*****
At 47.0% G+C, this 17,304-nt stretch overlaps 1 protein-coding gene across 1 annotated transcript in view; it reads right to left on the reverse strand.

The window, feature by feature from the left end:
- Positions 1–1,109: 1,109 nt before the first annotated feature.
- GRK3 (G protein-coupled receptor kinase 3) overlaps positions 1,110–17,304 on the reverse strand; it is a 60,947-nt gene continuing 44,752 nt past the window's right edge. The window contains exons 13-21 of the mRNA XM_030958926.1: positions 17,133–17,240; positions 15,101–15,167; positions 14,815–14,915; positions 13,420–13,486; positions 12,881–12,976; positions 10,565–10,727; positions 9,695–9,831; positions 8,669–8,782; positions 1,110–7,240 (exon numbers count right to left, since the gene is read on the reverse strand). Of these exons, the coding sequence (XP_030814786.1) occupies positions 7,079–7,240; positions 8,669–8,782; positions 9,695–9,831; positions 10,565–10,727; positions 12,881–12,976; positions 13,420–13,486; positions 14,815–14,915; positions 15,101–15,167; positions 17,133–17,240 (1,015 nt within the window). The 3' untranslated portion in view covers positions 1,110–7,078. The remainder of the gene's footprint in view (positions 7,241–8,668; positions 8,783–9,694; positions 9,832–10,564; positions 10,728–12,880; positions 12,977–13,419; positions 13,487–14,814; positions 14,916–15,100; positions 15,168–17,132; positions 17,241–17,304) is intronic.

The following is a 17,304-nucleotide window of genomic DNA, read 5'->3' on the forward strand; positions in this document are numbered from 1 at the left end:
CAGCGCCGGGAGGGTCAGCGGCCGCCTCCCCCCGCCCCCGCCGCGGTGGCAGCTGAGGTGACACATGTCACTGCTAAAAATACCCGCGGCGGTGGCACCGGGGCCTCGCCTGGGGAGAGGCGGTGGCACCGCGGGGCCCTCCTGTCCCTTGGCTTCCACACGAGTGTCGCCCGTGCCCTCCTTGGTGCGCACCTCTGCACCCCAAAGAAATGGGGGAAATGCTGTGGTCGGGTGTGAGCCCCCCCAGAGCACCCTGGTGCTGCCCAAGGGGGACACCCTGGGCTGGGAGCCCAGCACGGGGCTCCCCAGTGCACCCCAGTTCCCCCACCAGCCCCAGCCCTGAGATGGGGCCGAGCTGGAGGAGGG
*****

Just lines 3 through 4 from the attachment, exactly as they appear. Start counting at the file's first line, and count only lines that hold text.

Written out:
- Positions 1–1,109: 1,109 nt before the first annotated feature.
- GRK3 (G protein-coupled receptor kinase 3) overlaps positions 1,110–17,304 on the reverse strand; it is a 60,947-nt gene continuing 44,752 nt past the window's right edge. The window contains exons 13-21 of the mRNA XM_030958926.1: positions 17,133–17,240; positions 15,101–15,167; positions 14,815–14,915; positions 13,420–13,486; positions 12,881–12,976; positions 10,565–10,727; positions 9,695–9,831; positions 8,669–8,782; positions 1,110–7,240 (exon numbers count right to left, since the gene is read on the reverse strand). Of these exons, the coding sequence (XP_030814786.1) occupies positions 7,079–7,240; positions 8,669–8,782; positions 9,695–9,831; positions 10,565–10,727; positions 12,881–12,976; positions 13,420–13,486; positions 14,815–14,915; positions 15,101–15,167; positions 17,133–17,240 (1,015 nt within the window). The 3' untranslated portion in view covers positions 1,110–7,078. The remainder of the gene's footprint in view (positions 7,241–8,668; positions 8,783–9,694; positions 9,832–10,564; positions 10,728–12,880; positions 12,977–13,419; positions 13,487–14,814; positions 14,916–15,100; positions 15,168–17,132; positions 17,241–17,304) is intronic.